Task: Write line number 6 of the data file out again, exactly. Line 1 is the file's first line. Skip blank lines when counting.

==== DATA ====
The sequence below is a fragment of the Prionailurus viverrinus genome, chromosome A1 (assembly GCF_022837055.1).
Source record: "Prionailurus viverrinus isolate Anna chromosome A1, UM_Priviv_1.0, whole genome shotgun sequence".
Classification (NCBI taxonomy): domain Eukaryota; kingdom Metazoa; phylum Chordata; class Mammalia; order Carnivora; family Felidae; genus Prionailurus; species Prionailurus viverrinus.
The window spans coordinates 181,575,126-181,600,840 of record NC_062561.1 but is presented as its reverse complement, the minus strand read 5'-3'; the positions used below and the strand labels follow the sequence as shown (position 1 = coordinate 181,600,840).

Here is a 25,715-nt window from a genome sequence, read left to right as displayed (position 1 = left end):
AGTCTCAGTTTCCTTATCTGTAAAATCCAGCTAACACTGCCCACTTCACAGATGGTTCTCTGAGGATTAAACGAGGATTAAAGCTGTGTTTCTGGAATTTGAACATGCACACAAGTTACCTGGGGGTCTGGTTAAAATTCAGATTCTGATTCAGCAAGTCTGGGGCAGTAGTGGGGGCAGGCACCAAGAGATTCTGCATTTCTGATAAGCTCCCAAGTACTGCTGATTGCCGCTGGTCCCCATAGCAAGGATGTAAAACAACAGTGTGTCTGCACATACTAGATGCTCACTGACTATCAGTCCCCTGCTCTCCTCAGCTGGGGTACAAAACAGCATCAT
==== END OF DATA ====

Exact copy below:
AGTCTCAGTTTCCTTATCTGTAAAATCCAGCTAACACTGCCCACTTCACAGATGGTTCTCTGAGGATTAAACGAGGATTAAAGCTGTGTTTCTGGAATTTGAACATGCACACAAGTTACCTGGGGGTCTGGTTAAAATTCAGATTCTGATTCAGCAAGTCTGGGGCAGTAGTGGGGGCAGGCACCAAGAGATTCTGCATTTCTGATAAGCTCCCAAGTACTGCTGATTGCCGCTGGTCCCCATAGCAAGGATGTAAAACAACAGTGTGTCTGCACATACTAGATGCTCACTGACTATCAGTCCCCTGCTCTCCTCAGCTGGGGTACAAAACAGCATCAT